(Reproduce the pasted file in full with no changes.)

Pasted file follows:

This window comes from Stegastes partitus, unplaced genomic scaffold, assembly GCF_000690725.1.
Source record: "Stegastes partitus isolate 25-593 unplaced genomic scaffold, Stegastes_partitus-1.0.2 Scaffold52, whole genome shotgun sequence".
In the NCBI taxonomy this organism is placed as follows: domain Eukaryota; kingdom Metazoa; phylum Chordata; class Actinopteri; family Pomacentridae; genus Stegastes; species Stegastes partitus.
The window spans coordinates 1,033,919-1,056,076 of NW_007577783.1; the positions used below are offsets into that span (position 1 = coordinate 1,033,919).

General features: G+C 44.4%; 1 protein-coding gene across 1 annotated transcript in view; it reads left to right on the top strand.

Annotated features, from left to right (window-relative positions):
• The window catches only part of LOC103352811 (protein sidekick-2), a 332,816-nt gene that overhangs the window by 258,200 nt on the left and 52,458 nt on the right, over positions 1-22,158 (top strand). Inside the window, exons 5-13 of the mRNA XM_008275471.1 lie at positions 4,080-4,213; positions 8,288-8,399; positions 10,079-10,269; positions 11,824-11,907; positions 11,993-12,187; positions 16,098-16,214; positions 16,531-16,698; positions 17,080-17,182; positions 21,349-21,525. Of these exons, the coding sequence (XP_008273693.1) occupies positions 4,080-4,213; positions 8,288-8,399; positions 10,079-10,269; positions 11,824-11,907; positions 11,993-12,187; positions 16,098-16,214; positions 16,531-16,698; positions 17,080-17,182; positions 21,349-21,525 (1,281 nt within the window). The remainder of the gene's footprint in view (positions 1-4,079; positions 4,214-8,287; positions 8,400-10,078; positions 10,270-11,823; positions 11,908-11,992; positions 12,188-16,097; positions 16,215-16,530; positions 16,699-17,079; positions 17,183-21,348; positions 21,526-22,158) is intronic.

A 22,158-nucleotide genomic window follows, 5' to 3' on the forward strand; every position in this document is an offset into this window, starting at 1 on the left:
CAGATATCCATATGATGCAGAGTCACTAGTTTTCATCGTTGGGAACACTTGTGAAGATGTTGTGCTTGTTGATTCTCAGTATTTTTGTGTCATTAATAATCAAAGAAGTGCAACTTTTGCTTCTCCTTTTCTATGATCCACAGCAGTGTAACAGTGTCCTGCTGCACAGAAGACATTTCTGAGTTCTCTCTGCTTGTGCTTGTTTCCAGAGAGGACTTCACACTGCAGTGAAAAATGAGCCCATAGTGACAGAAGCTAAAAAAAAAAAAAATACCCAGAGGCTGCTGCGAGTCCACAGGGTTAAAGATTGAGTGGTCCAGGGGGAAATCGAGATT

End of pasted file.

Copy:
This window comes from Stegastes partitus, unplaced genomic scaffold, assembly GCF_000690725.1.
Source record: "Stegastes partitus isolate 25-593 unplaced genomic scaffold, Stegastes_partitus-1.0.2 Scaffold52, whole genome shotgun sequence".
In the NCBI taxonomy this organism is placed as follows: domain Eukaryota; kingdom Metazoa; phylum Chordata; class Actinopteri; family Pomacentridae; genus Stegastes; species Stegastes partitus.
The window spans coordinates 1,033,919-1,056,076 of NW_007577783.1; the positions used below are offsets into that span (position 1 = coordinate 1,033,919).

General features: G+C 44.4%; 1 protein-coding gene across 1 annotated transcript in view; it reads left to right on the top strand.

Annotated features, from left to right (window-relative positions):
• The window catches only part of LOC103352811 (protein sidekick-2), a 332,816-nt gene that overhangs the window by 258,200 nt on the left and 52,458 nt on the right, over positions 1-22,158 (top strand). Inside the window, exons 5-13 of the mRNA XM_008275471.1 lie at positions 4,080-4,213; positions 8,288-8,399; positions 10,079-10,269; positions 11,824-11,907; positions 11,993-12,187; positions 16,098-16,214; positions 16,531-16,698; positions 17,080-17,182; positions 21,349-21,525. Of these exons, the coding sequence (XP_008273693.1) occupies positions 4,080-4,213; positions 8,288-8,399; positions 10,079-10,269; positions 11,824-11,907; positions 11,993-12,187; positions 16,098-16,214; positions 16,531-16,698; positions 17,080-17,182; positions 21,349-21,525 (1,281 nt within the window). The remainder of the gene's footprint in view (positions 1-4,079; positions 4,214-8,287; positions 8,400-10,078; positions 10,270-11,823; positions 11,908-11,992; positions 12,188-16,097; positions 16,215-16,530; positions 16,699-17,079; positions 17,183-21,348; positions 21,526-22,158) is intronic.

A 22,158-nucleotide genomic window follows, 5' to 3' on the forward strand; every position in this document is an offset into this window, starting at 1 on the left:
CAGATATCCATATGATGCAGAGTCACTAGTTTTCATCGTTGGGAACACTTGTGAAGATGTTGTGCTTGTTGATTCTCAGTATTTTTGTGTCATTAATAATCAAAGAAGTGCAACTTTTGCTTCTCCTTTTCTATGATCCACAGCAGTGTAACAGTGTCCTGCTGCACAGAAGACATTTCTGAGTTCTCTCTGCTTGTGCTTGTTTCCAGAGAGGACTTCACACTGCAGTGAAAAATGAGCCCATAGTGACAGAAGCTAAAAAAAAAAAAAATACCCAGAGGCTGCTGCGAGTCCACAGGGTTAAAGATTGAGTGGTCCAGGGGGAAATCGAGATT